So far, fintech startups have not looked at the widespread disruption of all financial services. McKinsey’s analysis of a sample of startup data shows that 62% of startups are tackling the retail banking segment, with only 11% focused on large corporate banking offerings. Payments are the most popular area and lending is the most lucrative area of banking by revenue being targeted:

As you can see, not all segments are being disrupted yet. Payments and lending/financing still remain the focus of challenger banks.

Partnering with Banking-as-a-Service providers – a fintech trend for emerging startups

Banking-as-a-Service has become THE dynamic solution in fintech to digitally deliver a customer-centric, bank platform into the market quickly. BaaS providers have been able to provide a banking infrastructure through APIs (application programming interfaces) that can be implemented and launched in months without monetary licenses (for most use cases) or large rounds of capital.

Fintech startup Stripe has announced an ambitious new product called Stripe Treasury. The company is partnering with banks to offer a banking-as-a-service API. In other words, Stripe clients will be able to provide bank accounts to their customers — the service is invite-only for now.

This is part of a bigger fintech trend called embedded finance. Essentially, instead of separating banking services from other services that you use, embedded finance products provide financial services as close as possible to the end customer in the services that they already use.
For example, Shopify will use Stripe Treasury for Shopify Balance. If a Shopify merchant wants to hold money, pay bills, and spend money from their Shopify account, they can open a bank account in Shopify Balance directly. This way, Stripe’s customers can skip the traditional bank account. Behind the scenes, Stripe Treasury powers that feature.

Traditional banks that sensed the upcoming trend of Banking-as-a-Service opened up their banking capabilities to other fintech players through APIs. For these Banks with BaaS, the banking-as-a-service capability helps create a hedge against tech competition and builds deposit share in wider market segments.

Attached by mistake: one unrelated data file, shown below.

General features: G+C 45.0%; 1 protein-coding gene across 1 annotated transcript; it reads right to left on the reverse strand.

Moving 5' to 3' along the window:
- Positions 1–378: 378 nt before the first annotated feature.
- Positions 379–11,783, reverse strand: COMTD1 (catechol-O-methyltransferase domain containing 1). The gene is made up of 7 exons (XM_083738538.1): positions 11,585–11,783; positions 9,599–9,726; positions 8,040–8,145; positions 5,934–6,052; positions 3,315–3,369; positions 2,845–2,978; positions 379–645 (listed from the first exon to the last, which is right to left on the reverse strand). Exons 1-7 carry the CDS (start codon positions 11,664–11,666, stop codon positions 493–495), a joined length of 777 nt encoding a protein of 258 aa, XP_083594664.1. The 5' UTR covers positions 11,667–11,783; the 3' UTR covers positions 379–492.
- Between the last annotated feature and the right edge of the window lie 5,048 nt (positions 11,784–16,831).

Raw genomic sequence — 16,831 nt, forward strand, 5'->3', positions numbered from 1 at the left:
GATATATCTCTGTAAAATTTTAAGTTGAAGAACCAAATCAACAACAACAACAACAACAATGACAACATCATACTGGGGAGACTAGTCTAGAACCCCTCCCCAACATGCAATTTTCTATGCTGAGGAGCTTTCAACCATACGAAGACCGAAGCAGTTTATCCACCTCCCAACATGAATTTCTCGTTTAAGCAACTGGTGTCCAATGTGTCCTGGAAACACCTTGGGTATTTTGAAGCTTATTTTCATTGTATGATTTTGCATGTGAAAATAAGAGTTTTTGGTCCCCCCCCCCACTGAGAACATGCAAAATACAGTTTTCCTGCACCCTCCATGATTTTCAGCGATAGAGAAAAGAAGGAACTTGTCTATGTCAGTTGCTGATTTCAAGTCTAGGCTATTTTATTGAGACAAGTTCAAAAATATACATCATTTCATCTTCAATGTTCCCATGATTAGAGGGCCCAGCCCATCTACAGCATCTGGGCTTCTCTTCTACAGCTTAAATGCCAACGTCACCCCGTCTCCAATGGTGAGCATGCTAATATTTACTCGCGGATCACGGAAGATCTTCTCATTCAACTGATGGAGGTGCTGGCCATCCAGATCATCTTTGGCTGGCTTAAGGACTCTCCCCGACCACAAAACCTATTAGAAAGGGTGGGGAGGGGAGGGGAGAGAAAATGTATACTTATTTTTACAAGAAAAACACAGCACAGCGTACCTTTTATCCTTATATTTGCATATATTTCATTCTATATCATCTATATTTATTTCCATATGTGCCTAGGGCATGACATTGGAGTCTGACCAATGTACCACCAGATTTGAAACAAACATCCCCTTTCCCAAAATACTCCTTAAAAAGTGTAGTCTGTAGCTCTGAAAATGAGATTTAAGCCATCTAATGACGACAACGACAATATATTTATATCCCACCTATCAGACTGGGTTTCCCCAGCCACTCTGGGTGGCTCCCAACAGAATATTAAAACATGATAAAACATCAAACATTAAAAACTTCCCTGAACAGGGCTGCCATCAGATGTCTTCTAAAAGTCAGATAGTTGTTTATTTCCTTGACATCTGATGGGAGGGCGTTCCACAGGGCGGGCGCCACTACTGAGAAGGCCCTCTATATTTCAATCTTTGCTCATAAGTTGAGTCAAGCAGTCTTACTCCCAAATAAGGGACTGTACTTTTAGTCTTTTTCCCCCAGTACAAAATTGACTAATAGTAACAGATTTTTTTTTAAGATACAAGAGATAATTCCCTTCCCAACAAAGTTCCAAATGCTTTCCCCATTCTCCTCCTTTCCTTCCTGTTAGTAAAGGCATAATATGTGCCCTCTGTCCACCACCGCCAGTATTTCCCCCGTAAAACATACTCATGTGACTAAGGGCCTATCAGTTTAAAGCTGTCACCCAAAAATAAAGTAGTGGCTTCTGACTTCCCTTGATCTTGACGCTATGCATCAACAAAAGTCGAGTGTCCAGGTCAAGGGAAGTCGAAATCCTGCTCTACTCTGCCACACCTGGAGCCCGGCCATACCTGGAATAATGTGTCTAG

Europe’s PSD2 requires banks to offer at least one interface: Challenger banks can offer a suite of services with more engagement than full-service banks

PSD2 was a landmark and introduced in November 2015. With established standards for an ecosystem of regulation, infrastructure, and authorizations favoring 3rd-parties, there were no early barriers to open banking.

PSD2 has helped lot of the challenger banks to incorporated ad-ons and supplementary products to convince customers to link their direct deposit account to this challenger bank account.

So the next step of this digital fintech dossier here is around product expansion and how fintechs are adding additional products to deepen engagement while diversifying revenue and amplifying customer relationships by offering a suite of products that helps to present themselves as a viable alternative to a full-service bank.

Banking-as-a-Service trends in 2021

The future of BaaS will be a much more mature, refined, and optimized version of what we see today. Overall, the Banking-as-a-Service sector will achieve mainstream adoption in the next decade as consumers demand the best from financial services providers.
The definition of BaaS will be split into multiple subcategories with new market entrants, especially large tech giants that have been standing on the sidelines. In the next few years, the industry will grow to become transparent as firms and regulators will work together to bring all banking services via API.

This enhanced model of banking will push out banking services to apps and other pieces of software. Consumers no longer need to go to a bank OR talk to a person (due to AI-enabled bots) to complete any banking activity. The absence of the “human touch” will dramatically change a primary banking relationship as users can quickly switch their banking to new companies that deliver on individual financial wellness goals, such as long-term wealth and debt management.